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Defining mLearning ad nauseum: my evolving take

If you have studied mobile learning in the academic literature, it is a field fixated on defining itself which suggests, perhaps, some structural flaws in its own rendering. Every paper begins more or less with a definition of what mobile learning is, which doesn’t seem to be the case with more mature fields. The issue is that mobile learning is a mature field; it has been around for a few decades now. The literature just doesn’t reflect that with its preponderance on acceptance models, granular observations at specific sites with little generalization, and little underlying theory.

I have always supported a definition of mobile learning that moves beyond the normal tropes of anytime, anywhere configuration and into something a bit more cognitive. I have mentioned it before here on this blog and it keeps evolving so I will keep sharing it. Parts of this are borrowed directly from Sharples and other figures from the mlearning literature and parts are my own.

Mobile Learning is defined as follows:

  • Learning that occurs across multiple contexts, amongst people, and interactive technologies.
  • Learning that encapsulates public and private processes and high and low states of transactional distance; activity will flux between working alone and working in groups as well as towards and away from the organization.
  • Learning that is mobile in material, physical, and cognitive forms.
    • If there is no transformation of your understanding or your capacity for perception, there is no mobile learning.
    • If there is no negotiation of your body’s interaction with the lived world, there is no mobile learning.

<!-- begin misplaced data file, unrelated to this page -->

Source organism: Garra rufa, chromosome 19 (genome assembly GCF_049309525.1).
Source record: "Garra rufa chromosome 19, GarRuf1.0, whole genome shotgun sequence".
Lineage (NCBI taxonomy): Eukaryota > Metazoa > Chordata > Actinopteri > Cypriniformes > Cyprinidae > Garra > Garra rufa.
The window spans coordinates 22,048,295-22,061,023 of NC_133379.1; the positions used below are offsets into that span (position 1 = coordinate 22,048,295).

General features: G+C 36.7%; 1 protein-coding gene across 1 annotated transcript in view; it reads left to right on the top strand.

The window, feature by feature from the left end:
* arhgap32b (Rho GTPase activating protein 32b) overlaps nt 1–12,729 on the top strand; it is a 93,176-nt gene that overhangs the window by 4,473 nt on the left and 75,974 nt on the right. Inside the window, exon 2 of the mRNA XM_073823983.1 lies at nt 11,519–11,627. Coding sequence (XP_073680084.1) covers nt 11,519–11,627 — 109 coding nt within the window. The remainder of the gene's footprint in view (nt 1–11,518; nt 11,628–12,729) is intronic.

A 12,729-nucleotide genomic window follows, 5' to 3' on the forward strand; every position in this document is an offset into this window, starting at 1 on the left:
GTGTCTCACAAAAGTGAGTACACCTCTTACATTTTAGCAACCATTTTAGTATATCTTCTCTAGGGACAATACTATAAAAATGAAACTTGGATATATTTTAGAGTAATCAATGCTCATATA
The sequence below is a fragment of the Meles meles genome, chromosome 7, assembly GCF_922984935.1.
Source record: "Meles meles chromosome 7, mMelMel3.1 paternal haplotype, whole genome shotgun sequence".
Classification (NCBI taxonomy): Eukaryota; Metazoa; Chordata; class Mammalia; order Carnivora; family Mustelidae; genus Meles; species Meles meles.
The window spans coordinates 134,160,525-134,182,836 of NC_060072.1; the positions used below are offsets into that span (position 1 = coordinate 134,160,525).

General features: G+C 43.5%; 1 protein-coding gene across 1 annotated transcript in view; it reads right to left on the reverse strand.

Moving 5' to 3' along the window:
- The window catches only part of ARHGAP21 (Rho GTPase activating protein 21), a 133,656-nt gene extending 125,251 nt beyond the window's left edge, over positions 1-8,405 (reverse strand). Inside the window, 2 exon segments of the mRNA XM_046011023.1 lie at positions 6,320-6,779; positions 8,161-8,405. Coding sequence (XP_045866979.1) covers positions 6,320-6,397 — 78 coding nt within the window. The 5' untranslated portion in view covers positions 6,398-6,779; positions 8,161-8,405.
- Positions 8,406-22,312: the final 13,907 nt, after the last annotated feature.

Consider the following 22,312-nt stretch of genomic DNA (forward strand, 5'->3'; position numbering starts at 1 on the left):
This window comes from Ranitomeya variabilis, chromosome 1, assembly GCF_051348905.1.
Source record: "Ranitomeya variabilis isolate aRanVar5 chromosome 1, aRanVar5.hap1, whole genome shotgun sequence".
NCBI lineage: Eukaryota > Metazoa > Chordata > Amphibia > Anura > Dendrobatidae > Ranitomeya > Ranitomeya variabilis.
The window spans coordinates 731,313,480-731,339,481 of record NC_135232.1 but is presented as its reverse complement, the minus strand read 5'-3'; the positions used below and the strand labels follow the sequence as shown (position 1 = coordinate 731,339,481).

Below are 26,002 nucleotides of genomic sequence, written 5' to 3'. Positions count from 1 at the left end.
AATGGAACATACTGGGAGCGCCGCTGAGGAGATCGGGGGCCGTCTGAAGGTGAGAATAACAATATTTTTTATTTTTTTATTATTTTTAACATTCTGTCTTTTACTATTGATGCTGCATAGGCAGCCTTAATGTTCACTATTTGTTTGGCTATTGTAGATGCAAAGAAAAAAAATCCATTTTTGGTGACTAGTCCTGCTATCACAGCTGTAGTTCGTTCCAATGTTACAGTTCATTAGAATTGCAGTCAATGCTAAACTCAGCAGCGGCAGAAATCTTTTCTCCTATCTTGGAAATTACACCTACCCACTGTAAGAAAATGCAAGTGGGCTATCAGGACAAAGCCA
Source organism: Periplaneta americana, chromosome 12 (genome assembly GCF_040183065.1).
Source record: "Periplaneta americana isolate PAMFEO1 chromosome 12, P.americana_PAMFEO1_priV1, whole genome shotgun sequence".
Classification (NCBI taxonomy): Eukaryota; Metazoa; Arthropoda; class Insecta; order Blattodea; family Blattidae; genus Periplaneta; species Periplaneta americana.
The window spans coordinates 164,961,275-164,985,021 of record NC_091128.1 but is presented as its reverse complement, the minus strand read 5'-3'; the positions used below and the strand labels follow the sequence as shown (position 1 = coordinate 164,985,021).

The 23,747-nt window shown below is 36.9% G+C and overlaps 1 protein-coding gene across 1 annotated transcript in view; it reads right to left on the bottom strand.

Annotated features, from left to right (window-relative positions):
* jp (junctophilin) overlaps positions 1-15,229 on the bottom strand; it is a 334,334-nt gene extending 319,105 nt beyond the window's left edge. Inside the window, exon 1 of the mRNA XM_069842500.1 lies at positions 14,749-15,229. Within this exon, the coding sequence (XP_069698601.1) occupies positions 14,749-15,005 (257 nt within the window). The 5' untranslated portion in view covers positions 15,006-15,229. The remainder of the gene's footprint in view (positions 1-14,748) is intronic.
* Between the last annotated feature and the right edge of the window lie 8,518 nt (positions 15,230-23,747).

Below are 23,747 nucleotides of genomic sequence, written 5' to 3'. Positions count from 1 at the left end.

• If there is no interaction with material, however defined, there is no mobile learning.

Mobile learning by Jennifer Gallagher

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About Author

My name is Michael Sean Gallagher. I am a Lecturer in Digital Education at the Centre for Research in Digital Education at the University of Edinburgh. I am Co-Founder and Director of Panoply Digital, a consultancy dedicated to ICT and mobile for development (M4D); we have worked with USAID, GSMA, UN Habitat, Cambridge University and more on education and development projects. I was a researcher on the Near Futures Teaching project, a project that explores how teaching at The University of Edinburgh unfold over the coming decades, as technology, social trends, patterns of mobility, new methods and new media continue to shift what it means to be at university. Previously, I was the Research Associate on the NERC, ESRC, and AHRC Global Challenges Research Fund sponsored GCRF Research for Emergency Aftershock Forecasting (REAR) project. I was an Assistant Professor at Hankuk University of Foreign Studies (한국외국어대학교) in Seoul, Korea. I have also completed a doctorate at University College London (formerly the independent Institute of Education, University of London) on mobile learning in the humanities in Korea.

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